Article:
Alton Evening Telegraph from Alton, Illinois on June 5, 1963 · Page 2
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June 5, 1963

Alton Evening Telegraph from Alton, Illinois · Page 2

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Alton, Illinois
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Wednesday, June 5, 1963
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Page 2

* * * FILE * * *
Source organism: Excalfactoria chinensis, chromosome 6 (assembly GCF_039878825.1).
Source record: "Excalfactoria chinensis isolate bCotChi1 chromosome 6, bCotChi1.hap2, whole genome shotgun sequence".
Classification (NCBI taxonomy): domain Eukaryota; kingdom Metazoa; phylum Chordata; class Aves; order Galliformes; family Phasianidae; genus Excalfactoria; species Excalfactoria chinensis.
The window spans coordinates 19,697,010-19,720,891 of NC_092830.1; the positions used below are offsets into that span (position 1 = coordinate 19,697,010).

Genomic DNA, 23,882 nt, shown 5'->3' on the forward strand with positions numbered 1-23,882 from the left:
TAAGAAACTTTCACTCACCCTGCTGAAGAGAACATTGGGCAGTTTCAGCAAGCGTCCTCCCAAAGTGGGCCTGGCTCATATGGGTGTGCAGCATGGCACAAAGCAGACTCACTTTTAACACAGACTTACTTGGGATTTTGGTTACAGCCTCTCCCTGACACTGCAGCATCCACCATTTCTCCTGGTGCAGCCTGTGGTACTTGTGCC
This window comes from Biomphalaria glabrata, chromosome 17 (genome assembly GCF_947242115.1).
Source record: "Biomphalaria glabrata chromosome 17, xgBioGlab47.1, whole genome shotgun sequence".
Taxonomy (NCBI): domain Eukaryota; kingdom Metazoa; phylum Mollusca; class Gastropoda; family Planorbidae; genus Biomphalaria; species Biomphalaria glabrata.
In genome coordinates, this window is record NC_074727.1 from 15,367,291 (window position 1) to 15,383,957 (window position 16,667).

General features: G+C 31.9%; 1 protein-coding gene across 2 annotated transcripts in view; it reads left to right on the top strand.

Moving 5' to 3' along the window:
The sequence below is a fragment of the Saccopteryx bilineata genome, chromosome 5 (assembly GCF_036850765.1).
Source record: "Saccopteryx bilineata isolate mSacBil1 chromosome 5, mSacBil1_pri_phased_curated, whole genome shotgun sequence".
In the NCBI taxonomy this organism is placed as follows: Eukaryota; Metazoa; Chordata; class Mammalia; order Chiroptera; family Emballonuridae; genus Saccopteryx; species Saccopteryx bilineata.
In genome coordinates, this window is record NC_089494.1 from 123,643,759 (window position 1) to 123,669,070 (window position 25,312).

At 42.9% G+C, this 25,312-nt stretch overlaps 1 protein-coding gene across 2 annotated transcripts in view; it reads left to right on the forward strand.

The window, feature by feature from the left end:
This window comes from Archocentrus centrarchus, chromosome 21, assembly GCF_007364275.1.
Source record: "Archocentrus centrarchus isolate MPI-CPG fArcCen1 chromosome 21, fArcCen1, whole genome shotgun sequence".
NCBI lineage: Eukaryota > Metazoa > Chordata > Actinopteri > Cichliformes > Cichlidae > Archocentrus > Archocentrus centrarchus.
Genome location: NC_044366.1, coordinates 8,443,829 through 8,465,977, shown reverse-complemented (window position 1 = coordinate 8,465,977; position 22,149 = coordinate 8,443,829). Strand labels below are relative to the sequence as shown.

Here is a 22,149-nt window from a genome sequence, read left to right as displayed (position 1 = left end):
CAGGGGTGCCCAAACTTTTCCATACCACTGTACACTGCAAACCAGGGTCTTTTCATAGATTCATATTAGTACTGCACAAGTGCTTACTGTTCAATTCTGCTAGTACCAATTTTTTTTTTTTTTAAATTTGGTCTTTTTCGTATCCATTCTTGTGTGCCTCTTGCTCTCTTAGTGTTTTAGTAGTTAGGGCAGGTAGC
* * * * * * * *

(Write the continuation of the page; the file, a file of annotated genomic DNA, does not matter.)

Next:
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PAGE TWO ALTON EVENING TELEGRAPH WEDNESDAY, JUNE 5, 1963 Explains Why Bell Co. Wants Its Franchise Ahead of 60 FORECAST UftH! Show F/l/K ,4AD WARMER Scattered showers and thunderstorms are expected Wednesday night in extreme northern New England, the northern and central Plains and the Plateau. It will continue warm from <ho southern Plains northeastward to the Lakes and along the south Atlantic coa*st with cooler readings over the Pacific Northwest and northern Plateau and Plains states. (AP Wirephoto Map) New Revolt Hit Iran Soon May By WILLIAM L. RYAN AT Special Correspondent Turbulent Iran, historically a focus of East-West rivalry, may be headed once again for a new period of violence which can endanger the Western position in the whole strategic Middle East. What started out to be religious rioting in Tehran's streets against Shah Mohammed Reza Pahlevi's 32 Indicted By May Term Grand Jury EDWARDSVILLE — Impaneled May 27, the May Term Circuit Court Grand Jury returned 32 indictments in its initial report Tuesday afternoon to Circuit Judge James 0. Monroe Jr. Arraignment of defendants is scheduled for 1 p.m. next Monday. None of the indictments was suppressed. The grand jury was excused, subject to recall in September to consider criminal cases arising during the summer before a new grand jury is impaneled in October. Among defendants named in the 32 indictments, and charges, were: John Schook and Joseph Lira burglary-theft, in connection with a break-in and theft of $148 from the Ben Franklin Store at the Monticello Shopping Center, Godfrey, on April 15. William Thomas Grain, 35, of Alton, burglary-theft, at the Zimmer Home Improvement on Milton Road April 22. Frank Holliday, Fred Hinton and Fred Stampley, burglary, May 20 at Alton Laundry Co. The same trio was named in a separate burglary indictment in volving a break-in at Ginter War dein Co., Alton. Robert L. Cash and Logan Fran cis Dale, burglary, last Dec. 1 at Modern Plumbing & Heating Co., East Alton. Nathaniel Townser, burglary theft, May 25 in theft of merchan dise from Alton Auto Electric 1015 Belle St., Alton; Jerry Glenn Sergerson, five in dictments charging burglary h connection with residence break ins between Feb. 10 and 25 'in Edwardsville: East Alton May Revise Liquor Law EAST ALTON - The village 1 liquor ordinance is up for revisior through a resolution passed Tues day night by the board of trus tees. Mayor Charles Vanpreter am trustees said that they have re ceived calls from church peopli regarding new package liquo, stores opening in the area, Vanpreter said there has been no limitation on the "class B' package liquor license becausi this type of store was not inter ested in moving into the area until the village had an increase in shopping center areas. Fifteen pastors and churcl members attended the villag< board meeting Tuesday night anc requested that the board set ; limitation on package liquor store. 1 ' to the four presently located ii the village. Bills approved by the boan totaled $13,847.67. It was report ed that two insect log machine.-will be kept running from Mondaj through Friday from 6 p.m. to 6 a.m. throughout the summer. Audit Started on Edwardsville Books ED\VARDSVILLE-An audit o the financial records of the City of Edwardsvillc was started to day by the C. J. Schlosser and Co. of Alton, City Clerk AJvh WooU'idge reported. reforms turned suddenly—but by no means surprisingly—into vio- ent political uproar. Apparently this has been sparked by diverse groups, each vith reasons of its own for waning to smother the shah's reform program. Street mobs in Tehran, always an important political factor in ran, are marshaled from various slamic societies, from the ranks f bitter anti-shah nationalists, rom among the bullies, thugs and iffraff of the bazaars They can. ie used by any who can buy lem, to support almost any ause. Involved in this new attack »n he reform-minded rhah, appar- ntly, are big landlerds, mullahs f the Shiite Moslems, nationalist joliticians who follow aged former Premier Mohnmmed Mossa- legh, and Tudeh party Commu- lists and their foil iwers. The shah himself is a Shiite Moslem, as are the majority of ranians. The mullahs bitterly re- ent his land reform program be ause, apparently, they feel it en- angers their great acreage hold- ngs. Landlords have similar reasons or resenting the shah's plans. Na- ionalist politicians long have han- <ered and plotted to overthrow he constitutional m< narchy. And the Tudel Communists—though underground and reduced in power over the past decade—are in the show for the usual • obvious reasons—to take advantage of any urbulent situation. Illinois Bell Telephone Co. has nn ulterior motive in wanting to rtnew its franchise with the cltj five years before the present one expires. Bob Hosier, manager ol the Alton office, told the City Plan Commission Tuesday. Hosier was present to answer commission members' questions. Illinois Bell has approached (he city to renew its franchise which expires in 1968. Hosier pointed out lhat the city would be given a total of 92 business telephone lines free of charge. Under the present pact was signed in 1943, the city ;ets 35 lines free. The benefit to the city of Alton would be $3,200 a year. Hosier explained under the pro- AHS Senior To Be Student in Japan Wealfiei'ForeCaSt P° sed franchise, another free line Alton and vicinity — General ly fair tonight and Thursday but with a few widely scattered thunderstorms in the area during the afternoon and evening hours. Low tonight near 70. High Thursday near 90. Extended Forecast The majority of the Illinois — Tempera- 5: 10 clearly is behind the shah, though that does not insure him ' Southern tures will above normal for the next five days with only minor day-to-day changes. The normal high ranges in the low 80s and the normal lows is in the low 60s. Precipita tion will be light, occurring main ly in the form of scattered show- ;rs and thunderstorms. Chiropractor Asks Special Zone Change Frank E. Bemis, chiropractor at 621 E. Broadway, is seeking a :oning change to permit him to relocate his office at the northeast corner of State and Madison Avenue. As agent of J. R. Holt, owner of State Street dwelling premises, Bemis has filed an application to the City Council for reclassification of the property from R-2 to R-4. The R-4 residential classification would permit a professional office in connection with residential usage. In his application, Bemis says that in occupancy of his proposed new location at 1405 State St. he would have, in addition to his country! professional office, an upstair? a [_ apartment to provide living quar would be given for every 250 in crease in population. 'A Lot . . . Invested" The telephone representative said "The company has a lot of noney invested in the city, including a $1 million dollar expansion program and the company wants to get a new franchise as soon as possible." John Hoefert, city counselor, jointed out to the commission, :hat the franchise does not come under the jurisdictiion of the plan commission. Hoefert said, "The franchise was sent to the plan commission by the old commission to merely <eep it alive. The commission does not have anything to do ivith the granting of franchises." Hoefert stated it could be re- erred back to the city council vithout a recommendation. No action was taken by the roup. In commission action, the group approved the preliminary plat of r airmount Outlet Nnmber One ubdivision, submitted by Frank and Herb Wickenhauser. 19 Acres The area includes 19 acres subdivided into six lots. The area is on Fairmount Drive for his son and partner. H against revolutionary thrusts from has been 17 vears at Ulc E .Broadway office location. Procedure in processing of zon ing applications is for the counci to refer them to the City Plai Commission for a required public hearing and a report. ChiiieseOrgaiiizatioiis Support U. S. Negroes TOKYO (AP)—Chinese ors;ani zations have expressed suppoit powerful forces in Tehran. In a plebiscite early this year, h? country voted overwhelmingly for the shah's program. This en- visicns breaking up big estates amon<; small ( farmers, sale of government-owned factories to finance repayment of landlords, amendments to election laws to prevent fraud, nationalization of forests, establishment of a force to battle illiteracy, and u profit- sharing plan for factory workers. Both Communists and nationalists accuse the shah of attempting to foist a fraud on the people. But the vote for the program was so overwhelming that it left no doubt how the country felt about it. A political upheaval in Iran is always possible, no matter how much the country might support the shah. Iran is a keystone of the U.S.-backed Central Treaty Organization and a pillar of the Turkey-Iran defenses against Communist designs on the Middle East. Mo.scow, therefore, would have a large stake in Iranian violence. for American against racial Negro struggle.? discrimination in the United States, the officail New China News Agency reported today. UN Observers to Fly to Yemen UNITED NATIONS, N.Y. (AP —United Nations observers probably will leave for Yemen in two or three days to help enforce the agreement to isolate the civil war there, authoritative sources say. Swarms Lured Away Bee Service Added to 5A's Usual Activities Alton Area Animal Aid Assn. branched out a little during May into the insect field, and took care of five cases of swarming bees. The aid group arranged to have swarms lured away from places where unwanted. The group also fou;:d owners for 10 lost dogs and investigated six reports of cruelty to animals during May, a report to members at the YWCA Tuesday night reveal- ed. Forty-two dogs were brought to the shelter, six of them held foi observation, 18 were placed with new owners, 32 were adopted fron the shelter and 28 were killed. The group also handled 312 telephone service calls during the month, it was reported. The members voted appreciation to those who had contributed food and money to the shelter. I'lCKE MAKQUETTE STATE I'AKK Camp Piasa YMCA SUMMER CAMP FOR BOYS 8 TO 14 8 One Week Periods June 9 to 15 June 16 to 22 June 23 to 29 Swim! Hike! Canoeing! Nature Study! Horseback Hiding, Archery. Trained Adult Supervision. One Week — Member $31 Non-Member $28 Call The YMCA for Information HO 5-6604 ocated North. Not approved was the final plat submitted by Harold B. Luly and Jane L. Schellenberg off Humbert Subdivision located off Humbert Road in Godfrey Township. The commission on advice of the city engineers informed the owners that an inspection showed the area contained no streets, idewalks or gutters. The commission stated that the work must be done, or a $10,000 bond posted. The commission referred to the plat committee for study a pla on Oak Hills subdivision locatec on Pierce Lane submitted by Leo Kleinschnittger. Los Angeles Racial Strife Threatened LOS ANGELES (AP) — Negro and white integrationists say they will resort to Birmingham-type demonstrations in Los Angeles if a conference with government and business leaders Thursday fails to bring about firm steps toward total integration. Dr. Christopher Taylor, president of the Los Angeles branch of the National Association for the Advancement of Colored People, told a news conference Tues day that "demands and dead lines" would be presented at tli2 conference. The so-called harmony meeting was called by the County Board of Supervisors. Taylor said he accepted the invitation on behalf of 100 representatives of organizations con cerned with racial discrimination and civil rights in Los Angeles. Another representative of the group, Julian Heicklen of the Congress of Racial Equality, said a demonstration is planned Sun day at the Beverly Hilton Hotel in nearby Beverly Hills where Pipsident Kennedy will be .stay ing during his visit to Southern California. The NAACP said it would not [jarliupatc in the demonv.'cilior.. The 1960 census counted 335.000 Negroes among Los Angeles' 2.5 iJl.'on population. Elizabeth Sunderland. 16, daughter of Mr. and Mrs. J. Edwin Sunderland of Fairmount Addition, is boning up on her •cnowledge of Japan in prepara- ion for her tour of duty this summer as an exchange student n that country. The girl, who will be a senior at Altcn High School next year, will leave Tuesday for Tokyo where she will reside with a Japanese family while attending English classes in a Japanese school. Preparing for the trip, Elizabeth has had several sessions with Katsuko Valetr, Japanese wife of a Western Military Academy instructor, trying to pick up a smattering " of Japanese and becoming acquainted in advance with some of the customs she will encounter. ELIZABETH SUNDERLAND Elizabeth will stay in Japan with Mr. and Mrs. Eiichi Ara ; and their three daughters, attending school until July 1. The rest of the summer will be spenl with the family as they engage in their regular vacation activities such as touring and camping. Neither the Japanese mother nor father can speak English, only their three daughters, bul il is expected that Elizabeth will fit right into the family group since she herself has three sisters. She is going to Japan under a private exchange program of the American Field Service and will meet at Los Angeles with other exchange students destined for the Far East. She will return to this country Sept. 1. To Give Atvay 2 Houses at 6th and Alby The Salvation Army has given away many things during its ong history and now the Alton Citadel wants to give away two nouses. Actually each house is up for sale for $1. One is a two-story wood build- ng and the other is a two-story brick building. Capt. Leon Turner said the only condition of the sale is the removal of the building within 90 days. The buildings are on the future site of the new Citadel on the southeast corner of 6th and Alby s'treets. A third building has already been purchased. Captain Turner said a fund raising drive for the new Citadel will get under way in the Spring of 1964. Anyone interested in purchasing the house should contact Turner or Eugene Elfgen. The two frame houses involved were former homes of three editors of the Telegraph and the brick house for many years was the residence of a mayor. The large two-story frame on the corner was occupied for many years by John A. Cousley, editor of the Telegraph from 1889 to 1913. Paul B. Cousley, still publisher of the newspaper, was reared in the same house, and resided in the smaller frame house immediately to the south for five years after his marriage. There, four of the Cousley children were born, including the paper's present editor, Paul S. Cousley. The brick house was occupiec for many years by George T. Davis, who served a term as mayor of the city. Study Probation for Boy Stolen Car Receiver A Federal District Court Probation Officer is investigating the case of Larry Dale Hinds, 18, tVood River, who is charged with receiving and concealing a stolen automobile which had been moved across' the state line. Hinds pleaded guilty before District Judge Omer Poos Tuesday. Poos referred the case after Hinds had applied for probation Tuesday. Assistant District Attorney Leon Scroggins said two other youths, classified as juveniles, were Deck Hand's Injury Suit In 3rd Day Trial of a personal injury suit of William E. Green of Kentucky, a deck hand, against Virgil Clark, doing business as Fleet Towing Co., advanced into its third day before a jury in District Judge Omer Poos pre- The plaintiff in his complaint averred he incurred injury Feb. 21, 1962, when he undertook an assigned task of moving some coils of cable on the push-boat, Illinois, in operations on the Ohio river. An answer of denial was made by the defendant, Clark, who was described as a partner in Fleelf Towing Co. which has its headquarters at Carlinville. 111. The suit, brought under Section 33 of the Merchant Marine Act, known as the "Jones Act" was called to trial last Monday, District Judge Omer Poos pre siding. charged in the same case but action was deferred to allow them time to obtain attorneys to represent them. Two Unhurt in Forced Lauding in Creek Bed ELK1NS, W. Va. (AP) - Two persons escaped serious injury Tuesday when their single-engine ight plane made an unscheduled finding near Elkins in a creek )ed. Lumber Unions Stage Strike in Northwest PORTLAND, Ore. (AP) — A strike by two Pacific Northwest umber unions that could involve almost 60,000 workers began at midnight. Get $25 to $800 On any make or model, paid for or not. Just bring car-papers and drive out with the cash. HOWA^ FINANCE ALTON, ILL. TOM HOWARD 7*^. I 2"9218 '^^fotuft, ffif^^i-f nZibikifj: I ALTON KNIGHTS OF COLUMBUS ITS RODEO SATURDAY, JUNE 8th, 8 P.M. BETHALTO KNIGHTS OF COLUMBUS „ >«*#' fft«mm TIME! SUNDAY, JUNE 9th, 2 P.M. i' <> FEATURING WORLD FAMOUS CLYDESDALE HORSES BUCKING HORSES :: BRAHMA BULL RIDING TRICK RIDERS • AND MANY OTHERS !; ',' '• <• i (' < RIVER HOUSE FARMS 2 MILES WEST OF NORTH ALTON ON ROUTE 100 — Turn Left at Levls Lane TICKETS ADVANCE SALE ADULTS $1.00 CHILDREN SOc GATE SALE ADULTS $1.25 CHILDREN SOc ORATORY WINNER John Bucrkle, 2718 Judson St., center, is shown receiving a check from Don (Dutch) Parish, left, Alton Optimist Club Boy's Work Chairman. The youth won first place in zone finals of the Optimist oratorical competition and will represent the Southern Illinois district at Dallas, Tex. At the right is Alton Optimist Club president Gene Barnett. Dad-Son Banquet Planned Plans for the father-son banquet June 15 of Main Street Baptist Church were completed Tuesday at a meeting of the Ann Larson Missionary Society. Theme of the banquet will be 'The Roaring Twenties." Chair- men appointed were Mrs. '•Mallle Paine, decorating; vMrs.', Bep Bohn, 'entertainment; Mrs. Jamefc Heitzrnan, menu; Mrk Harvey." Winson, dining- roojii; Mrs. Harold Frenz, serving; The' misttesS of ceremonies will be the newly- installed president, Mrs. Ben Cope. Plans also were completod for a tea to be given Sunday from 3 to 4 p.m. for junior and senior high school graduates of the church, All members of the church are invited. The welcome address will be given by Mrs. Cope. E|Q|U|I|P|M|EJN|T PHOTO-ART SHOP WOOD RIVER DIAL 254-6923 Madison County's Largest Camera Shop/ :!ITlin; ONE HOUR FREE PARKING ACROSS STREET.. .WE VALIDATE Give Dad Something EXTRA for Father's Day! We Are —Like: Phone 462-9751 FREE OSHKOSH BLUE HANK With any Oshkosh Uniform FREE POLISH with pair Men's Shoes FREE MARK TWAIN DRESS SHIRT with any Mayfi«ld Suit FREE WHITE HANK with dozen White Honks FREE PAIR DRESS ANKLETS with dozen Pr. Dress Anklets FREE BELT with 6.98 up Pants IT PAYS TO SHOP AT... known for quality at low prices Shop Mon., Thurs., Fri. nites nuns THIRD AND PIASA •'ALTON